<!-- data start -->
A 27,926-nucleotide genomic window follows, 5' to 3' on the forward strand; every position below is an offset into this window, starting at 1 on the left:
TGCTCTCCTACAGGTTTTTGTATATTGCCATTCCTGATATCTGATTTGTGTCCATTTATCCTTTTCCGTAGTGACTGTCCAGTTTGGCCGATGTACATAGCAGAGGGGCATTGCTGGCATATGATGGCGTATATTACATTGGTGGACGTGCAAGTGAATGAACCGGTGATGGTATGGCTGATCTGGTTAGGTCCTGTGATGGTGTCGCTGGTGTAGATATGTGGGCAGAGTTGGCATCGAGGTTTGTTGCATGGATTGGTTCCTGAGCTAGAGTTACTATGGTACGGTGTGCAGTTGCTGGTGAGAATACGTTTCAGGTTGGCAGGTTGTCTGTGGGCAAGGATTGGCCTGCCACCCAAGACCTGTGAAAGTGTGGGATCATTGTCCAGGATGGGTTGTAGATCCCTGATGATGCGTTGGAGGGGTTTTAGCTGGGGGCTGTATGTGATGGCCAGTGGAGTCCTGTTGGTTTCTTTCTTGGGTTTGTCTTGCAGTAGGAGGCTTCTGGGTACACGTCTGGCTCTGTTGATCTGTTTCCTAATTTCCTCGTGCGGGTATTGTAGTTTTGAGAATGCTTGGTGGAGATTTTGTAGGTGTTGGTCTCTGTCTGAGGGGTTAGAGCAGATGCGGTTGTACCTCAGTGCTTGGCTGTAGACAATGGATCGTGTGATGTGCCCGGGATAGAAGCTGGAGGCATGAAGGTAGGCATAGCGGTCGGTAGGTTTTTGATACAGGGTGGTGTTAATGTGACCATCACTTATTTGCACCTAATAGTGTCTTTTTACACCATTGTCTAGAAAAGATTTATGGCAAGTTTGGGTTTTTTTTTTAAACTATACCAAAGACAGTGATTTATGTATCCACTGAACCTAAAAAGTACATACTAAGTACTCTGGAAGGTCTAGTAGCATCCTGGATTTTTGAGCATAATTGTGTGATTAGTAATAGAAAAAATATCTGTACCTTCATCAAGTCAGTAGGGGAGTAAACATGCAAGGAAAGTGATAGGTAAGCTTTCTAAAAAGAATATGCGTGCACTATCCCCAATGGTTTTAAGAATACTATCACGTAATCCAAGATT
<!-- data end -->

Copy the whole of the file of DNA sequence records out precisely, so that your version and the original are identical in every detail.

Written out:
A 27,926-nucleotide genomic window follows, 5' to 3' on the forward strand; every position below is an offset into this window, starting at 1 on the left:
TGCTCTCCTACAGGTTTTTGTATATTGCCATTCCTGATATCTGATTTGTGTCCATTTATCCTTTTCCGTAGTGACTGTCCAGTTTGGCCGATGTACATAGCAGAGGGGCATTGCTGGCATATGATGGCGTATATTACATTGGTGGACGTGCAAGTGAATGAACCGGTGATGGTATGGCTGATCTGGTTAGGTCCTGTGATGGTGTCGCTGGTGTAGATATGTGGGCAGAGTTGGCATCGAGGTTTGTTGCATGGATTGGTTCCTGAGCTAGAGTTACTATGGTACGGTGTGCAGTTGCTGGTGAGAATACGTTTCAGGTTGGCAGGTTGTCTGTGGGCAAGGATTGGCCTGCCACCCAAGACCTGTGAAAGTGTGGGATCATTGTCCAGGATGGGTTGTAGATCCCTGATGATGCGTTGGAGGGGTTTTAGCTGGGGGCTGTATGTGATGGCCAGTGGAGTCCTGTTGGTTTCTTTCTTGGGTTTGTCTTGCAGTAGGAGGCTTCTGGGTACACGTCTGGCTCTGTTGATCTGTTTCCTAATTTCCTCGTGCGGGTATTGTAGTTTTGAGAATGCTTGGTGGAGATTTTGTAGGTGTTGGTCTCTGTCTGAGGGGTTAGAGCAGATGCGGTTGTACCTCAGTGCTTGGCTGTAGACAATGGATCGTGTGATGTGCCCGGGATAGAAGCTGGAGGCATGAAGGTAGGCATAGCGGTCGGTAGGTTTTTGATACAGGGTGGTGTTAATGTGACCATCACTTATTTGCACCTAATAGTGTCTTTTTACACCATTGTCTAGAAAAGATTTATGGCAAGTTTGGGTTTTTTTTTTAAACTATACCAAAGACAGTGATTTATGTATCCACTGAACCTAAAAAGTACATACTAAGTACTCTGGAAGGTCTAGTAGCATCCTGGATTTTTGAGCATAATTGTGTGATTAGTAATAGAAAAAATATCTGTACCTTCATCAAGTCAGTAGGGGAGTAAACATGCAAGGAAAGTGATAGGTAAGCTTTCTAAAAAGAATATGCGTGCACTATCCCCAATGGTTTTAAGAATACTATCACGTAATCCAAGATT